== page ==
Top 200 Horror Movies of All Time

From the lesser-known gems of George A. Romero and Clive Barker to the sleazebag William Castle and the unclassified Polish shocker, these are the best horror movies.

In this age of indivisibility and craftsmanship, film critics and academics no longer dismiss horror films with the reflex regularity they once did. But even now, the specter of “sublime horror” (see Scream 5 for a critique of this concept) looms over discussion of more artistic explorations of fear and horror—Ari Astaire’s Midsommar, Luca Guadagnino’s Suspiria, Rose Glass’s Saint Maud. — which are distinctly different from, well, not upbeat horror. The idea is that these exceptions to the “horror is bad” rule will engage your brain more than just displaying brains eaten by zombies or splattered on the wall.

How can movies that excite your adrenals, give you goosebumps, give you goosebumps, and quicken your breathing—that elicit such an intense physical response—also be cerebral experiences? The answer is obvious enough. Spectators always forget that, as Marianne Renoir, the heroine of Anna Karina’s Mad Pierrot, says: “There can be ideas in feelings.”

What scares people says a lot about them, as the debate about “Get Out”, “Men” and similar politically charged titles has shown. What scares people and makes them laugh says even more; see Ready or Not, Bodies, Bodies, Bodies, or What We Do in the Shadows. These two genres, horror and comedy, are most often expected to have an immediate, visceral response from viewers. Perhaps the disgust some viewers have for both is the fear of losing control: laughing so hard that you snort, or having to turn away in fear, embarrass yourself.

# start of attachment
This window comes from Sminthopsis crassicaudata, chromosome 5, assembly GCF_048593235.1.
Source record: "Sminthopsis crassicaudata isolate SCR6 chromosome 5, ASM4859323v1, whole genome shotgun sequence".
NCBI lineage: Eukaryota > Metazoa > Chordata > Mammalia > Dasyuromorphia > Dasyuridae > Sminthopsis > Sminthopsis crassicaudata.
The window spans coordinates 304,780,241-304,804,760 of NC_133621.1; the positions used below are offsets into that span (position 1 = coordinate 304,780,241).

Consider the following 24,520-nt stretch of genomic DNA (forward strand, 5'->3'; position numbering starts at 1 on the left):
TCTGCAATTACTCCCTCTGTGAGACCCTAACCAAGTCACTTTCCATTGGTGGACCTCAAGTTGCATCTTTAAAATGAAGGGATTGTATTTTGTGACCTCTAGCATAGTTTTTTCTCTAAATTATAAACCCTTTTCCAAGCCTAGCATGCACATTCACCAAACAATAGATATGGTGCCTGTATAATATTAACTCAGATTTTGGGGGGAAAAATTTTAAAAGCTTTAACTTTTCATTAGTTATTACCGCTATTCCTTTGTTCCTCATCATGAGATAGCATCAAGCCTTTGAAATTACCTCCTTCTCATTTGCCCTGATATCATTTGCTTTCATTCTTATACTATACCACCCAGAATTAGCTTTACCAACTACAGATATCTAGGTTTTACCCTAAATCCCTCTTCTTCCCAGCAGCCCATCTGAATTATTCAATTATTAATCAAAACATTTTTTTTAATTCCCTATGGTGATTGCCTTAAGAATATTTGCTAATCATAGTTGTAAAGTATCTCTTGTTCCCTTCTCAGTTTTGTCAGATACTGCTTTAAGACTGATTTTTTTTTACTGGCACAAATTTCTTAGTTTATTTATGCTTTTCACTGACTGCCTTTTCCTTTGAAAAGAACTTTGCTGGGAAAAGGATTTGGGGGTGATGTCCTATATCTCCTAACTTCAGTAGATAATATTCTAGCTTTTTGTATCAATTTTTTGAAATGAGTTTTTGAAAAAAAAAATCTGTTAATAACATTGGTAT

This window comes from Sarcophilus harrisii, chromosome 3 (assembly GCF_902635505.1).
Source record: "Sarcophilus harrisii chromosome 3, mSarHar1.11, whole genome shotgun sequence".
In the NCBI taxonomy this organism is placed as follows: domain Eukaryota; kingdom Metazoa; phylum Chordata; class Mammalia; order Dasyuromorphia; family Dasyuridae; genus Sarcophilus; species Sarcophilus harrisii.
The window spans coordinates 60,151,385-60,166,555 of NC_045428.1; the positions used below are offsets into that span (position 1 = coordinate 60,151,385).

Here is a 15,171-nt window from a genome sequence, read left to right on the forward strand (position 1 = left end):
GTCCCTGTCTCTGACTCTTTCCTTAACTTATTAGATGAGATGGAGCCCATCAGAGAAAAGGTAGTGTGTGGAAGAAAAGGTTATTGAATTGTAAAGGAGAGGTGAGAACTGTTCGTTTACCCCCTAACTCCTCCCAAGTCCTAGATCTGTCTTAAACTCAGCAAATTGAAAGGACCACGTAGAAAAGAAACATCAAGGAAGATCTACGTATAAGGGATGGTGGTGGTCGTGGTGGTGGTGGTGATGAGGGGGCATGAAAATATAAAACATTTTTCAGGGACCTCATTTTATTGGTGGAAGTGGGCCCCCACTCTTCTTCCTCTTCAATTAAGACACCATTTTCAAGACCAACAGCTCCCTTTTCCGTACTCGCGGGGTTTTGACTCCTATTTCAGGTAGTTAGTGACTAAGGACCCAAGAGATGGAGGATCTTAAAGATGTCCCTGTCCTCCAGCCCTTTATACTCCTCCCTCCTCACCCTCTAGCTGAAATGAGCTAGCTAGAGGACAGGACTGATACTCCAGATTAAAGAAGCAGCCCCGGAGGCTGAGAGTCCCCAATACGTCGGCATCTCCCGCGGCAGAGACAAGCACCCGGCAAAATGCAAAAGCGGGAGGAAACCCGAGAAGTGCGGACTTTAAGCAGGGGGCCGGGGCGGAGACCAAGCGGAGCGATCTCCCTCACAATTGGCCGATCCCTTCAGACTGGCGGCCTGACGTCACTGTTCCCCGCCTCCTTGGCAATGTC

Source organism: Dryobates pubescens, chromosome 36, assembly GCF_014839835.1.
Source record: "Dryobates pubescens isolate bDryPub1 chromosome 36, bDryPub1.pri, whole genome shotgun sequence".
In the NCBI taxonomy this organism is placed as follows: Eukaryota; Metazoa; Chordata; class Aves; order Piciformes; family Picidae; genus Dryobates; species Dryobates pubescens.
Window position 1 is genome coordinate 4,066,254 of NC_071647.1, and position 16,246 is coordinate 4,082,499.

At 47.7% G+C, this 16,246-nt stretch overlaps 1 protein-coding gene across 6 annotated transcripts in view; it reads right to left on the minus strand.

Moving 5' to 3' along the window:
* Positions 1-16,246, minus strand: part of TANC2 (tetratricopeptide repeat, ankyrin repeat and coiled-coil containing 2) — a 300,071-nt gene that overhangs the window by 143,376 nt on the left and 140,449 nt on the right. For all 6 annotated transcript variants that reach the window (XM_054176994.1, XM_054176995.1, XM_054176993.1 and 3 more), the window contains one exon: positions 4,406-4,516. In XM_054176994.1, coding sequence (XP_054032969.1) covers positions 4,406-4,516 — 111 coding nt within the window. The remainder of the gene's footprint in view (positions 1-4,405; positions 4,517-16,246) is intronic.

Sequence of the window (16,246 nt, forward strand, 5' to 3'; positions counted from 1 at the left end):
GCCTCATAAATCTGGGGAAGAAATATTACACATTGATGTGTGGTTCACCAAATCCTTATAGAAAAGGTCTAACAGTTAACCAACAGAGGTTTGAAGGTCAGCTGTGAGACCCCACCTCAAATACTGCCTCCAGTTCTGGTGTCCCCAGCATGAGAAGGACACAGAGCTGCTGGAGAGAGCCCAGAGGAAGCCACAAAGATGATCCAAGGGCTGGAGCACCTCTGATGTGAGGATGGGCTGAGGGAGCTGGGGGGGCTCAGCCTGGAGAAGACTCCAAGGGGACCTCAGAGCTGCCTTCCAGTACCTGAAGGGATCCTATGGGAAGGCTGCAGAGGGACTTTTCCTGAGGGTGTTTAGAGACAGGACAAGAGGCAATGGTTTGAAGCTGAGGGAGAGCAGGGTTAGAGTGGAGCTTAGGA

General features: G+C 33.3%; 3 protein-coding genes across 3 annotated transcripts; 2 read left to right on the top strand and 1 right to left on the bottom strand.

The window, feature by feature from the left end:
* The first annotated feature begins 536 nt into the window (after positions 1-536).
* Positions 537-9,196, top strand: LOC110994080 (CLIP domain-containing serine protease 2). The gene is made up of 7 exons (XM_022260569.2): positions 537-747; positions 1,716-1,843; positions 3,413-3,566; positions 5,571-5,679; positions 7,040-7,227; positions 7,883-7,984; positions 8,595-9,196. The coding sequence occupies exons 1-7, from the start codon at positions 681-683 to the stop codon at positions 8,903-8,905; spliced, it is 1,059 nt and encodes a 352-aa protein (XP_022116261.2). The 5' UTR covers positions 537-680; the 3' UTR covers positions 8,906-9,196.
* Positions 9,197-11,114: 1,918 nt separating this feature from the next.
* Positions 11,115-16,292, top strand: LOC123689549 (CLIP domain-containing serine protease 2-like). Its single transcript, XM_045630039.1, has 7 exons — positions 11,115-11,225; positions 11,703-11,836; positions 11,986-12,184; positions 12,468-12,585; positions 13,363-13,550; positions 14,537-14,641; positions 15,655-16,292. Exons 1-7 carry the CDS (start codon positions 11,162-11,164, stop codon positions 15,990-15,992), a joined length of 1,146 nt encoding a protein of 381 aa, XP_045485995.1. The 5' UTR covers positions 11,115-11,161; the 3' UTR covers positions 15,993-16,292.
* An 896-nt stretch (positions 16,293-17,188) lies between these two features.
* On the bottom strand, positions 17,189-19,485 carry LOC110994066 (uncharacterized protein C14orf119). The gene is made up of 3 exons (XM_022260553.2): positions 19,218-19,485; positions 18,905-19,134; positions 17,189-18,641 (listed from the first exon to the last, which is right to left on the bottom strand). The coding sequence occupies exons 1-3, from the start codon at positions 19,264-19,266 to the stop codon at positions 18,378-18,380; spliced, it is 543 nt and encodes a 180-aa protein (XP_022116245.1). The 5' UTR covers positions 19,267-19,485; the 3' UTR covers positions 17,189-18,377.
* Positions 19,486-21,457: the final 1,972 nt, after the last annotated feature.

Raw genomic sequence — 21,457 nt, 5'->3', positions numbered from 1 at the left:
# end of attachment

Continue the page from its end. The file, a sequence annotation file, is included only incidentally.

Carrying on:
The funny thing is that horror, like comedy, is a genre in which each director must have complete control of the material so that the audience can lose it. Extreme control so that the audience can lose control: that seems to be the key. What makes talk of so-called “elevated horror” misguided and even funny is the suggestion that such a puppet show hasn’t been seen since the horror genre’s inception in the silent film era. From 1951’s The Thing from Another World to everything that’s happened since the 1982 remake of Kurt Russell’s The Thing, horror filmmakers have been pulling strings and pushing our buttons for decades.

To celebrate these extremely primal, personal films, the staff at IndieWire have compiled this list of the top 200 horror films of all time. This is a list that reflects the wide range and diversity of the genre, from Laird Cregar invisible cars to a Russian chiller based on a Nikolai Gogol story, from J-Horror to the Mexican gem Alucarda. Organized chronologically (and then alphabetically by year), this guidebook is also a history of a genre that has been at its best all along.

Ann Thompson, Chris Lindahl, Chris O’Falt, Christian Zylko, David Ehrlich, Eric Cohn, Jamie Righetti, Jude Dry, Keith Erbland, Michael Nordin, Noel Murray, Ryan Lattanzio, Samantha Bergeson, Steve Green, Tambay Obenson and Zach Scharf contributed this story.

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